“Our goal is to become active and powerful women. We learn what our rights are, how we can define our rights, how we can raise our voices.”
On the morning of Aug. 15, 2021, seventeen-year-old athlete Farzana* woke up and prepared to run twenty kilometers down the streets of Kabul, as she did every morning. She was training for her upcoming track race competing with an all women’s team for the city of Kabul, Afghanistan.
As she walked to the door, her mother stopped her and told her she was not allowed to leave. “She told me that the Taliban would kill me if I left the house in the athletic clothes I was wearing,” Farzana said in an interview. “I got into an argument with my family because I did not believe them. I could not imagine that the Taliban had come.”
She did not believe it. As a teenager, Farzana was relatively independent. She had lived in Kabul since she was six with her seven siblings. Ever since her father died five years ago, her mother had supported their family. Farzana went to school and did extracurricular activities, such as running and participating in a program with a local NGO that works on leadership development for Afghan youth. She joined the program when she was in kindergarten. (For security purposes, the NGO will go unnamed).
“My family and I moved to Kabul because of our poverty,” she said. “We lived in a place that fed and sheltered poor people. That is where I began my education. In kindergarten, I went to [the program] at the recommendation of one of my cousins. At that point, the NGO provided social activities and social programs. I found myself being taught how to be strong enough to first change myself, then my family, and then I can change the rest of my community.”
In 2017, Farzana was a founding participant in a new program created by the NGO, based on the principle that women and girls can help and learn from each other, while supporting one another.
Not only does the program provide a safe space for girls to learn and empower each other, it also allows the transfer of information to other girls outside of the program. “We wanted to have a program for girls to raise their voices and talk in a relaxed setting, which was different from other places,” Farzana said. “We wanted educational classes to help us to improve our lives and access the new world which we could transfer to other women.”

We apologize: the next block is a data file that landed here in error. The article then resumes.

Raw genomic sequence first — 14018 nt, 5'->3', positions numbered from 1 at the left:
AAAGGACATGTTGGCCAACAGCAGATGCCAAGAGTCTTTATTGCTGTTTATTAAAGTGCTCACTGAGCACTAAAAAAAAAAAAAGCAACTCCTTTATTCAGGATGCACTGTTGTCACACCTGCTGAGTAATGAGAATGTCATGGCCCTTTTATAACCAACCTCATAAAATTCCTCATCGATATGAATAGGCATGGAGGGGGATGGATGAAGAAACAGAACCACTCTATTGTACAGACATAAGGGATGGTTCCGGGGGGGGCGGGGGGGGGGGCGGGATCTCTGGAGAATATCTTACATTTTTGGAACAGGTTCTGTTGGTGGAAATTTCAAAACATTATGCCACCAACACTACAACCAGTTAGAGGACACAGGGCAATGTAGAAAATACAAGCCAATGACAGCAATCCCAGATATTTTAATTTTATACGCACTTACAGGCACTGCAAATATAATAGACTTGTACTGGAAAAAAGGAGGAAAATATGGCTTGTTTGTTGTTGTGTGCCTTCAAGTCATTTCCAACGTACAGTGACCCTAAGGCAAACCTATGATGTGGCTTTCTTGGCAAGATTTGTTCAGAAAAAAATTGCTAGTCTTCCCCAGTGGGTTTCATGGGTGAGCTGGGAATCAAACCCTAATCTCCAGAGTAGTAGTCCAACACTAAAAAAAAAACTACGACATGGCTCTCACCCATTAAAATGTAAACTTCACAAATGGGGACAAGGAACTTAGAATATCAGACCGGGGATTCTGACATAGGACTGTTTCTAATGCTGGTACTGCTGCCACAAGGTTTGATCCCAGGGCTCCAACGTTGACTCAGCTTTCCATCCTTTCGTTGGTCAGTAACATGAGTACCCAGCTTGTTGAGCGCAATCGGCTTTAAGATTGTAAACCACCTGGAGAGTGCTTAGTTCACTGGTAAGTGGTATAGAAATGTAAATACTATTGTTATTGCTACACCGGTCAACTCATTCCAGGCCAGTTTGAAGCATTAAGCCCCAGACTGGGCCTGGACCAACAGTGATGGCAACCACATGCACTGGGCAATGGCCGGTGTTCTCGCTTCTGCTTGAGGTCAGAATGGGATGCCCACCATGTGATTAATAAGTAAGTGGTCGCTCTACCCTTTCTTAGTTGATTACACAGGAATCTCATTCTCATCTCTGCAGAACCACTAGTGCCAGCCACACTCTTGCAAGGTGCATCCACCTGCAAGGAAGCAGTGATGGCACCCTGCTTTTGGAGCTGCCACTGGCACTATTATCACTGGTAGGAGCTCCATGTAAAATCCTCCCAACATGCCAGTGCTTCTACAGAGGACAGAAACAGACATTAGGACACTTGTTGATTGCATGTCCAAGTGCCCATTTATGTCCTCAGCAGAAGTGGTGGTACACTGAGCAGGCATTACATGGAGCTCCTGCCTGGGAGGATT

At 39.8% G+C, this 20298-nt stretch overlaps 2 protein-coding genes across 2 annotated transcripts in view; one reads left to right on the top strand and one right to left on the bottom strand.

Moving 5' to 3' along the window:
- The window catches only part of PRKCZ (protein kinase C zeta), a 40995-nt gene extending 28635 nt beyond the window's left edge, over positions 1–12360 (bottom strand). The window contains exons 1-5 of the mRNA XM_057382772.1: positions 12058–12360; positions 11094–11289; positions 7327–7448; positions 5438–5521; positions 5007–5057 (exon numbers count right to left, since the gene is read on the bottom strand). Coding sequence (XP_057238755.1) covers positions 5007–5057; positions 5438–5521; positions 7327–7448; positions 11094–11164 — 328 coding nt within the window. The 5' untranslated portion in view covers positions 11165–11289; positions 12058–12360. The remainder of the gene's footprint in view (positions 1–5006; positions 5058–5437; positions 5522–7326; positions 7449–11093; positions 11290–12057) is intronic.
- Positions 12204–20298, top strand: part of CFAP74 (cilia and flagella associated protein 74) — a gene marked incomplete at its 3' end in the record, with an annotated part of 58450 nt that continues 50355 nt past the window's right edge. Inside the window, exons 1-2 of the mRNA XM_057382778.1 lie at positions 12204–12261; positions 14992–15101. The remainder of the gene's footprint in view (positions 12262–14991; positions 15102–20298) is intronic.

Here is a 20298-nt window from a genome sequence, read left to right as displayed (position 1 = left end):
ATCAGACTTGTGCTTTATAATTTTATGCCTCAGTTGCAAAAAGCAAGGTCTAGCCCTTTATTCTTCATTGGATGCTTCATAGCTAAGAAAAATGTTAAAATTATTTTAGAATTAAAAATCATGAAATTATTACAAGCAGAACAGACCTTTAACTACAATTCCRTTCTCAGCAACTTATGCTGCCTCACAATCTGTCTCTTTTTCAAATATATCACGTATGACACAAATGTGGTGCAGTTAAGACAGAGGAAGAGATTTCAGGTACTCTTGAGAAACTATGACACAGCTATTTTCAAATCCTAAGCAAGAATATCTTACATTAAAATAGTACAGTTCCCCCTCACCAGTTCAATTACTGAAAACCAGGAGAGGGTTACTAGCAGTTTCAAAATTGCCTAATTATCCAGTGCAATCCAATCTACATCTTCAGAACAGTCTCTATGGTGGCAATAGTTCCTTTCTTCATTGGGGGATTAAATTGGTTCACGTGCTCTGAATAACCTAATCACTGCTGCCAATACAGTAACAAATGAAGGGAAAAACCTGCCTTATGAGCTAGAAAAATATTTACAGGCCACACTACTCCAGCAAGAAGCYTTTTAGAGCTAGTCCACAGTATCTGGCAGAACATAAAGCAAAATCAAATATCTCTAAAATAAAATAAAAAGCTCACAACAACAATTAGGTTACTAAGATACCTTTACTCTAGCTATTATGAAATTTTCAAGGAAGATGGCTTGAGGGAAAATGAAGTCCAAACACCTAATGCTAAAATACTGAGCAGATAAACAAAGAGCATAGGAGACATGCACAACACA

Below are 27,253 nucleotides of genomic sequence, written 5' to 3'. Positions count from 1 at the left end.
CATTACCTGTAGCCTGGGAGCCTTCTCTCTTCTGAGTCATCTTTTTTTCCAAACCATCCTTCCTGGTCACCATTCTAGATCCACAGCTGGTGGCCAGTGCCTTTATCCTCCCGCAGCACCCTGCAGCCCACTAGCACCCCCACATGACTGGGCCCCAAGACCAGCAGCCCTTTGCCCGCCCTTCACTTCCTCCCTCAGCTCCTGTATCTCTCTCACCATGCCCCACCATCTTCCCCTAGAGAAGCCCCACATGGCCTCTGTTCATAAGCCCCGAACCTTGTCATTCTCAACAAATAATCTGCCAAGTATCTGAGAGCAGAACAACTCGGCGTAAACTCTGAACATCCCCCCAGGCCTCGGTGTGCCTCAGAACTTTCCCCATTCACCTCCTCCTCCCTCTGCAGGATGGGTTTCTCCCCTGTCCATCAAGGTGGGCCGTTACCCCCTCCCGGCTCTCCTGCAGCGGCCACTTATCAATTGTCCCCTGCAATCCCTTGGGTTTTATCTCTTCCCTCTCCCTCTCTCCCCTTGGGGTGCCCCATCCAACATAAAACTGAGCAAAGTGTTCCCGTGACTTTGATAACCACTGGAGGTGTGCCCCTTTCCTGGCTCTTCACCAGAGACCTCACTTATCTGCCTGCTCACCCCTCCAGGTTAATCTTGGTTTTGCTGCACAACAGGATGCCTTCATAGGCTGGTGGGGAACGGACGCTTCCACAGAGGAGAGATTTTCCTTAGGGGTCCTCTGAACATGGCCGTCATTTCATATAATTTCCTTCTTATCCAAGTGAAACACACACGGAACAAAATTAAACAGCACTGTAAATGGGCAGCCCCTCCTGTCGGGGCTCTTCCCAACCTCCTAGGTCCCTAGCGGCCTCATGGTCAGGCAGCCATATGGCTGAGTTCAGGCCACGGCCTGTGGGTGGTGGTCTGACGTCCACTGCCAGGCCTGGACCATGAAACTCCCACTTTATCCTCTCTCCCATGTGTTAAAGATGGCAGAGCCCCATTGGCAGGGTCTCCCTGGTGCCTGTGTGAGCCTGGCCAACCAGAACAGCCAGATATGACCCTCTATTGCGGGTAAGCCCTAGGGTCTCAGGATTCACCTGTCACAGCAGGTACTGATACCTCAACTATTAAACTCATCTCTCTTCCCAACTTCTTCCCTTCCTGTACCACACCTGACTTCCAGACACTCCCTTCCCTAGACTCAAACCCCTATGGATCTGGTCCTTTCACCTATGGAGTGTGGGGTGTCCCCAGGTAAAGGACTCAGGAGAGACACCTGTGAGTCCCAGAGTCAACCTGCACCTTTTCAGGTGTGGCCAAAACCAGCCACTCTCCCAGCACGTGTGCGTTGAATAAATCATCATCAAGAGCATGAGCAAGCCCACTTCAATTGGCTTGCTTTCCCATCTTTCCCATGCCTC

Many girls were accepted into the new program, especially those who had few resources for extracurricular activities outside of the NGO. “In Afghanistan, most families are poor and cannot support girls in their family,” said Farzana. “In my family, no one is educated so they can’t help me with my studies. The NGO program helped me to continue my school lessons. Now, I am in first position at my school.”
As the program grew to include support groups, educational classes, vocational training and public speaking, Farzana took on a leadership role as a senior member and began mentoring younger participants.
She became a particularly strong leader in the athletics program, which gave the girls the opportunity to run competitively in Kabul. “It was the biggest happiness for me,” she said. “We had a lot of achievements in sports competitions. A few of our trainees participated in a race and were selected as runners for the national running team of Afghanistan.”
However, she says that the most meaningful course so far has been the NGO’s leadership program, in which girls learn how to change the community around them. “Every week we learn how we can be a lesson for others while making people listen to us,” she said. “Our goal is to become active and powerful women. We learn what our rights are, how we can define our rights, how we can raise our voices, and how we can understand our feelings. These lessons are not just lessons for leadership, but life lessons as well. These lessons helped us to continue as powerful girls in society.”
Farzana planned to continue as a leader in the program as the NGO expanded the pilot to groups all around Afghanistan; she even dreamed of the day when the program could be introduced to girls all around the world. However, these goals were put on hold after the Taliban took over in Kabul.
After the U.S. left Afghanistan and the Taliban took over the country in Aug. 2021, the NGO temporarily stopped its in-person activities. The uncertainty of the new situation and the sudden change in routine left the girls feeling isolated and lonely. Farzana understood that Afghanistan had lost its government and the Afghan women had lost their rights. “My heart broke. I sat at home and I cried a lot. For a few days, I didn’t go outside,” she says. “We lost everything, our freedom, our rights, our lessons, our schools, our university, our positions. We had no reason to be alive, but what should we do? For a month we were depressed. We cried and slept a lot. It